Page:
Elected Officials and Other People's Pensions—A Match Made in Hell

A blog about business and economics.
Aug. 31 2013 11:48 AM

Elected Officials and Other People's Pensions—A Match Made in Hell

166174670
NEW YORK, NY - APRIL 09: Tight close-up implies shady conduct.

Photo by Mario Tama/Getty Images

David Halbfinger has a great piece in the New York Times about former city comptroller William Thompson's habit of investing pension fund money he was supervising with investment vehicles controlled by fund managers who donated to his campaigns. The fund managers get fees, some of the fees get turned into campaign contributions, and everyone wins.

Everyone, that is, except for taxpayers who ultimately need to make good on pension promises out of their own pockets if the funds' investments don't perform. Alternatively, maybe taxpayers will get fed up and city workers will end up receiving less than they thought they would.

Advertisement

Either way it's bad business. But while this certainly reflects poorly on Thompson, it's worth noting that this is a very systemic problem. Thompson's predecessor as comptroller, Alan Hevesi, moved upstairs to become New York State Comptroller before ending up in jail for corruption related to his management of state pension funds. Academic research on California cities has shown that across the board jurisdictions with elected rather than appointed treasurers face systematically higher borrowing costs than those where it's an appointee. But the Hevesi problems and the Thompson ones (where, to be clear, there's no evidence of criminal conduct) are probably best viewed in this context. There's a range of misconduct from the felonious to the sleazy to the merely inept along which this kind of situation can play out, but "effective stewardship of public funds" isn't likely to be on the list.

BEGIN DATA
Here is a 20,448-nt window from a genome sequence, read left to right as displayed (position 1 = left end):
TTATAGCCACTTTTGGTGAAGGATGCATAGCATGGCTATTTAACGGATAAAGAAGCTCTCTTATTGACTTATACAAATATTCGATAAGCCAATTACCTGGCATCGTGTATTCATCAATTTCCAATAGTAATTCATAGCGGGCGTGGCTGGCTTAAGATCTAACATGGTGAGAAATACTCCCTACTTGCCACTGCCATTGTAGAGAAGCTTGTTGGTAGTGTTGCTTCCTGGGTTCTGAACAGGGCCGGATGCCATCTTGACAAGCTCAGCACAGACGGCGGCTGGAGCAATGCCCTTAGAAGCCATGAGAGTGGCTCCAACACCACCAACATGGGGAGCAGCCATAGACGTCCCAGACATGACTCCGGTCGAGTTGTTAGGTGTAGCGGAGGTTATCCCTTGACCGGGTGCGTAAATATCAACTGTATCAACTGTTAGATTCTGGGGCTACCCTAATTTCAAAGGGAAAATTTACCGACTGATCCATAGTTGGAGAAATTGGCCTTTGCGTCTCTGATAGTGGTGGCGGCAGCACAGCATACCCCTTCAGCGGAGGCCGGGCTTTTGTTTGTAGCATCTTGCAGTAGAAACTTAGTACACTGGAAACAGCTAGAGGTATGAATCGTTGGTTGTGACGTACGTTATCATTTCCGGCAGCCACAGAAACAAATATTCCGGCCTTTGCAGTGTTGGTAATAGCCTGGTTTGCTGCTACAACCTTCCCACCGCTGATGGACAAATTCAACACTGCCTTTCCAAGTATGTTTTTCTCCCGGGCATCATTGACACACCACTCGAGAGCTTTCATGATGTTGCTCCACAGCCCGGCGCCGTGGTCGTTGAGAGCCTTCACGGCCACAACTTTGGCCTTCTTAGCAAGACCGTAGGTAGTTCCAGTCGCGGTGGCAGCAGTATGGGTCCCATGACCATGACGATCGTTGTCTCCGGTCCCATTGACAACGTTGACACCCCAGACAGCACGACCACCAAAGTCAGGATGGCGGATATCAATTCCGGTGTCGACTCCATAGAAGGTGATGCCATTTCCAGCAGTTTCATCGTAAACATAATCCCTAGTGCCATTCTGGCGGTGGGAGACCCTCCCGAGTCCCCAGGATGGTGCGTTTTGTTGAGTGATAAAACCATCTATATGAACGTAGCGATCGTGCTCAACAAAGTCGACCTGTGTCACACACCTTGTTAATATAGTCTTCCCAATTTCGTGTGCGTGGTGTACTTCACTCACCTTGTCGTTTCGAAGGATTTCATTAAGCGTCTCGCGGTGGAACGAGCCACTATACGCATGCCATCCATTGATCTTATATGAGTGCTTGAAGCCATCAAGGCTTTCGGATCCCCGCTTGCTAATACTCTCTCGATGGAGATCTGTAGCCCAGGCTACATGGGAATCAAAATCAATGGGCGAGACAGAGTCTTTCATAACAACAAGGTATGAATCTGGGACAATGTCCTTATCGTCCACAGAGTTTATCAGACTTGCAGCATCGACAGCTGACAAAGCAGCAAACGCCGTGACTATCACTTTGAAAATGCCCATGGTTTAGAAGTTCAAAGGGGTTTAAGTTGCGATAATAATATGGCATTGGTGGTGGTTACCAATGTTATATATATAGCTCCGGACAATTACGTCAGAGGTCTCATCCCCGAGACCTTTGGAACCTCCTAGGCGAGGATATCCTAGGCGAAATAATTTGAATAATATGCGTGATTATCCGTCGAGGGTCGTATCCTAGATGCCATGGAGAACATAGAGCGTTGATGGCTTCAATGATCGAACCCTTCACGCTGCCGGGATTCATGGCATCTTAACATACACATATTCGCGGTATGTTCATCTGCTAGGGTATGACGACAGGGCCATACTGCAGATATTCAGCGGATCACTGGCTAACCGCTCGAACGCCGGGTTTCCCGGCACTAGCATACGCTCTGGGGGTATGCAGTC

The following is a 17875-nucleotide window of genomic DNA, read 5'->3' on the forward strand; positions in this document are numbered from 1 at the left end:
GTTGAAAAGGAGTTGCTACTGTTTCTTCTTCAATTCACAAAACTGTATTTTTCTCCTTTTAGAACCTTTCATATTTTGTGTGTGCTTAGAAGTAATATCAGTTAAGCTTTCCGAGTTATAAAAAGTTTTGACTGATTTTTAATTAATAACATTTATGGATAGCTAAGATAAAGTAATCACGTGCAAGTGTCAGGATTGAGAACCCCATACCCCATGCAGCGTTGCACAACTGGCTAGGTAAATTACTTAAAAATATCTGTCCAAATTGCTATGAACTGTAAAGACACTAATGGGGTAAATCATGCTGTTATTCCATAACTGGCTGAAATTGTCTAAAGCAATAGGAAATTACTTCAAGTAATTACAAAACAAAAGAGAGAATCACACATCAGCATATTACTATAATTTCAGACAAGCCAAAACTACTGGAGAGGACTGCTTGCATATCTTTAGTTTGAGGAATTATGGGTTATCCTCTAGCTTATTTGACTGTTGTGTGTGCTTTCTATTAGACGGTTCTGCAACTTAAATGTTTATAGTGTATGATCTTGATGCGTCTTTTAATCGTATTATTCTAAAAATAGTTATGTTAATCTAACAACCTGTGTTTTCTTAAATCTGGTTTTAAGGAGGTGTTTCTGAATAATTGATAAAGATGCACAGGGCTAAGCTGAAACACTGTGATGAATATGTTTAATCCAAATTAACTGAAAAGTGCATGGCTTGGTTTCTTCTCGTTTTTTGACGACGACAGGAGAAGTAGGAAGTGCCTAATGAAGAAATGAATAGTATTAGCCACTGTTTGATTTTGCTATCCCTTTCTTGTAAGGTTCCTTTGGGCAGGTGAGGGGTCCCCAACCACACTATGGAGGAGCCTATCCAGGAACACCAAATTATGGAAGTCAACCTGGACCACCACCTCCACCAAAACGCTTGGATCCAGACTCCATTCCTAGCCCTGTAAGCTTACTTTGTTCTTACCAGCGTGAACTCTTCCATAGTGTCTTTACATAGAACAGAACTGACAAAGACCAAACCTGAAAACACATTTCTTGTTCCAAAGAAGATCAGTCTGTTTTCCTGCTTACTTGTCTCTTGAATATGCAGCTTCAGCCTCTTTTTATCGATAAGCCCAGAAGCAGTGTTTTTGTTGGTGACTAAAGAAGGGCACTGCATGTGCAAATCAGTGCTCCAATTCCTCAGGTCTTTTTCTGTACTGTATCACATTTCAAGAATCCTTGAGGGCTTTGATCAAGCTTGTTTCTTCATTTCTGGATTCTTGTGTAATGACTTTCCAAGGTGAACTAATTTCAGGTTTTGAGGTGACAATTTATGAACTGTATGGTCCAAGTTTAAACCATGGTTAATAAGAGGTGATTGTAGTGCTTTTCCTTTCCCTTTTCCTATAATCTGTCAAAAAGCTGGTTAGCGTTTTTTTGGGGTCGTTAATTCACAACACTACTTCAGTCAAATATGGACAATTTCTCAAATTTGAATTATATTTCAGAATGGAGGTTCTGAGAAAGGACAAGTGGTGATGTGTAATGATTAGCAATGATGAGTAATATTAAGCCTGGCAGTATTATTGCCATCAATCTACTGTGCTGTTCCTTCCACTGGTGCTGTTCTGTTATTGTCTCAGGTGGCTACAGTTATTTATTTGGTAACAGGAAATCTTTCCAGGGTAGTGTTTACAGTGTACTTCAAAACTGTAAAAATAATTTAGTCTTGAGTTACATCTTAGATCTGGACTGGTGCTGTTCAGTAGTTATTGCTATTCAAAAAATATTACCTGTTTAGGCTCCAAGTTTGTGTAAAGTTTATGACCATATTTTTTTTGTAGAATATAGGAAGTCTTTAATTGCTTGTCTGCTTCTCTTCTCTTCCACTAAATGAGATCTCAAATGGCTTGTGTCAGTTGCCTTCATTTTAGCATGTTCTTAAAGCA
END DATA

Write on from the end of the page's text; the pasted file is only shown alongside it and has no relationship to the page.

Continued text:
Matthew Yglesias is the executive editor of Vox and author of The Rent Is Too Damn High.

TODAY IN SLATE

Politics

Talking White

Black people’s disdain for “proper English” and academic achievement is a myth.

Hong Kong’s Protesters Are Ridiculously Polite. That’s What Scares Beijing So Much.

The One Fact About Ebola That Should Calm You: It Spreads Slowly

Natasha Lyonne Is Coming to the Live Culture Gabfest. Are You?

A Jaw-Dropping Political Ad Aimed at Young Women, Apparently

The XX Factor
Oct. 1 2014 4:05 PM Today in GOP Outreach to Women: You Broads Like Wedding Dresses, Right?
Crime

Operation Backbone

How White Boy Rick, a legendary Detroit cocaine dealer, helped the FBI uncover brazen police corruption.

Music

How Even an Old Hipster Can Age Gracefully

On their new albums, Leonard Cohen, Robert Plant, and Loudon Wainwright III show three ways.

How Tattoo Parlors Became the Barber Shops of Hipster Neighborhoods

This Gargantuan Wind Farm in Wyoming Would Be the Hoover Dam of the 21st Century

Moneybox
Oct. 1 2014 8:34 AM This Gargantuan Wind Farm in Wyoming Would Be the Hoover Dam of the 21st Century To undertake a massively ambitious energy project, you don’t need the government anymore.
  News & Politics
Politics
Oct. 1 2014 7:26 PM Talking White Black people’s disdain for “proper English” and academic achievement is a myth.
  Business
Moneybox
Oct. 2 2014 9:19 AM Alibaba’s Founder on Why His Company Is Killing It in China
  Life
Outward
Oct. 2 2014 9:58 AM No Word Yet From the Supreme Court on Gay Marriage 
  Double X
The XX Factor
Oct. 1 2014 5:11 PM Celebrity Feminist Identification Has Reached Peak Meaninglessness
  Slate Plus
Behind the Scenes
Oct. 1 2014 3:24 PM Revelry (and Business) at Mohonk Photos and highlights from Slate’s annual retreat.
  Arts
Brow Beat
Oct. 2 2014 10:04 AM Wearing the Button-Down Shirt of the Boy You Once Loved
  Technology
Future Tense
Oct. 1 2014 6:59 PM EU’s Next Digital Commissioner Thinks Keeping Nude Celeb Photos in the Cloud Is “Stupid”
  Health & Science
Medical Examiner
Oct. 2 2014 9:49 AM In Medicine We Trust Should we worry that so many of the doctors treating Ebola in Africa are missionaries?
  Sports
Sports Nut
Oct. 1 2014 5:19 PM Bunt-a-Palooza! How bad was the Kansas City Royals’ bunt-all-the-time strategy in the American League wild-card game?